In this example, let’s create a control to validate “multi-factor authentication is enabled for all user accounts.” This can be accomplished by using the plural aws_iam_users resource which allows testing for criteria against all discovered IAM user objects. This new control will be appended to our controls/example.rb file.

Additional information for this resource.

Testing profiles is an important step in the development process, as it helps provide insight to what controls are currently working. With Chef Workstation installed, testing can be performed locally (if credential access is available) to execute the new profile with InSpec exec:

This profile will be scanned against an AWS backend target so the option “-t aws://” is added to the Chef InSpec command. Adding the target option specifies what back-end type (using Train) should be used (default is the local OS). You will also need to provide the AWS credential information to Chef InSpec for scanning.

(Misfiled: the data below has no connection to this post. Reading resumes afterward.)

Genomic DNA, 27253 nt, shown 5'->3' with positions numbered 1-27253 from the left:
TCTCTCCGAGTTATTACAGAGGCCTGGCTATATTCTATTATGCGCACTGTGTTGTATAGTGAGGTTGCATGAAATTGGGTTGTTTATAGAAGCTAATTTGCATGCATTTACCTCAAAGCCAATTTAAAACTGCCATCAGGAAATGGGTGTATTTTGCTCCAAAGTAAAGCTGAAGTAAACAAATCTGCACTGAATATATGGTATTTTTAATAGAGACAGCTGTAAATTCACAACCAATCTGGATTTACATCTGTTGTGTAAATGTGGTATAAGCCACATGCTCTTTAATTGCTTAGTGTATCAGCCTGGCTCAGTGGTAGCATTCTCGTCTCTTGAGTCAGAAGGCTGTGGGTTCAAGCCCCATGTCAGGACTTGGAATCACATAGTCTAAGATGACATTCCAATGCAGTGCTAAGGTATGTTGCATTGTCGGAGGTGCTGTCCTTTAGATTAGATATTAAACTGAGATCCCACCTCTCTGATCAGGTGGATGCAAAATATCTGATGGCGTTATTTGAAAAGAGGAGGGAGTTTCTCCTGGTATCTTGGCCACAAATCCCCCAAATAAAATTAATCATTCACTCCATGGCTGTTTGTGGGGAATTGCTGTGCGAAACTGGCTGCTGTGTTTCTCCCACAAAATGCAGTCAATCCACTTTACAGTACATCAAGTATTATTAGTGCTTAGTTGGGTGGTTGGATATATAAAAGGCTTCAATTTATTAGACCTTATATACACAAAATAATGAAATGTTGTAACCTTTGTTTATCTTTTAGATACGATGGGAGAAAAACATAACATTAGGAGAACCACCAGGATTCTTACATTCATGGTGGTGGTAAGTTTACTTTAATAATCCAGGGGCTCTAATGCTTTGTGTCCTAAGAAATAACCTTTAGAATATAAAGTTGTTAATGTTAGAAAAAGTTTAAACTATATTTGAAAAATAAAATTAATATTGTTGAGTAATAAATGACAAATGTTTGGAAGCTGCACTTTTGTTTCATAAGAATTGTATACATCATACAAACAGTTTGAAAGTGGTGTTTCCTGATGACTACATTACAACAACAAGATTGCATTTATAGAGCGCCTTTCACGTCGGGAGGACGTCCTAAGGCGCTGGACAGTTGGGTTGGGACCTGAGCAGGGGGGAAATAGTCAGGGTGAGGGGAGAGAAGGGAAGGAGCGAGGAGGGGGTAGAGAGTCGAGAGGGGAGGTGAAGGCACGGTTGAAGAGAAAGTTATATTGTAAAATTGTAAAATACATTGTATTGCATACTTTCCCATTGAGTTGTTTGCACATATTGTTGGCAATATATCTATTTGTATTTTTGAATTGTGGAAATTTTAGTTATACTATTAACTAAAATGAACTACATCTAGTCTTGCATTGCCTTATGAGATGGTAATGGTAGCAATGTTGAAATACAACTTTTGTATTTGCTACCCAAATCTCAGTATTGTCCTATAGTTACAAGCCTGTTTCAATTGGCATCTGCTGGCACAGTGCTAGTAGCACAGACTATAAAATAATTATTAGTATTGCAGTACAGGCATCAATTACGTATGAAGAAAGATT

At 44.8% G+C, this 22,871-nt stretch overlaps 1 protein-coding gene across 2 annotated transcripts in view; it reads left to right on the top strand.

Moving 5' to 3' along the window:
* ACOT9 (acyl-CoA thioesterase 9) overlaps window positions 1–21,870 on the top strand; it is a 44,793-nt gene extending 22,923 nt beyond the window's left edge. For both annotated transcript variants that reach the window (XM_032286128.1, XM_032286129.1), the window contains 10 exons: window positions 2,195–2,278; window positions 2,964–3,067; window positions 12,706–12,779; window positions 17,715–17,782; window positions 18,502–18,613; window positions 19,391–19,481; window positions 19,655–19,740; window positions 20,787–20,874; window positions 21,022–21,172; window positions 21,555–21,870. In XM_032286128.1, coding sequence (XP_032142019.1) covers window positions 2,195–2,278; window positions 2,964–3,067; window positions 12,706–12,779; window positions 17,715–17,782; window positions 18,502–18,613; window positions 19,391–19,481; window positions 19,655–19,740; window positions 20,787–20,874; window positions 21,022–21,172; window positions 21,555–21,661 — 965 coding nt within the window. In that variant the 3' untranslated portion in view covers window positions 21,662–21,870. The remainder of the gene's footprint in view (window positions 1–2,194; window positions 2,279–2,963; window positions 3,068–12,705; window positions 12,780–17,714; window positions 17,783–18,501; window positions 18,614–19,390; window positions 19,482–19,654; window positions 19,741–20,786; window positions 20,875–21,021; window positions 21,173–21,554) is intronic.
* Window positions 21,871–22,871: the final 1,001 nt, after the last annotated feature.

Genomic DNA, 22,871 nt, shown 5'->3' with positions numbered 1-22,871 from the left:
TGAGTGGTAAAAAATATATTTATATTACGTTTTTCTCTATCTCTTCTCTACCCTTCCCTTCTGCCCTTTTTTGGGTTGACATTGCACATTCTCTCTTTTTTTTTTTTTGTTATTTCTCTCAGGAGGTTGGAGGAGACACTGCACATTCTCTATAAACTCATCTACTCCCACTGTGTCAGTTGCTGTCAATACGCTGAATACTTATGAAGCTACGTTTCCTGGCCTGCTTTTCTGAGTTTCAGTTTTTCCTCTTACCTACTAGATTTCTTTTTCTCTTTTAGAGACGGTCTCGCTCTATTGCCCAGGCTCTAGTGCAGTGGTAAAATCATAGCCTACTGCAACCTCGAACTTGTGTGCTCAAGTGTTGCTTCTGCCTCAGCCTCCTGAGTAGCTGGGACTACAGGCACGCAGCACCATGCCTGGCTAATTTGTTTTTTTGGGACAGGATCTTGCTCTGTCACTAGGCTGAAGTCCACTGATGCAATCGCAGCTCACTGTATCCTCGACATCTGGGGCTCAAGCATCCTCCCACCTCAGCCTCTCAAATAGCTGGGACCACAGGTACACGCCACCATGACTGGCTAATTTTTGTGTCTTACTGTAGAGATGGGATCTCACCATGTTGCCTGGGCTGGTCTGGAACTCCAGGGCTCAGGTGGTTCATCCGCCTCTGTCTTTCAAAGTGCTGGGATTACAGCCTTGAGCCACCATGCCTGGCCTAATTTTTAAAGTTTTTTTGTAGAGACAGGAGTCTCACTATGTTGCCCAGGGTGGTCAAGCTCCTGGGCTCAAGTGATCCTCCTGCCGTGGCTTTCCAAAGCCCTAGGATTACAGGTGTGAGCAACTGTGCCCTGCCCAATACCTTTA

In the following example, AWS_REGION and AWS_PROFILE will be exported to the environment of the running shell. You can reference the AWS resource pack documentation for more details.


This blog series showcases the multitude of options available to you with Chef InSpec. In this post, we highlighted how Chef InSpec can be used to create cloud resource packs—specifically for AWS. The ability to write custom controls, create your own controls and use resource packs to obtain pre-defined controls, are several advantages of using Chef InSpec.

Dig deeper into the features and functionality of Chef InSpec by exploring the resources on Chef Docs and Learn Chef.


Kameerath Abdul Kareem

Kameerath Abdul Kareem is a Product Marketing Manager at Progress Chef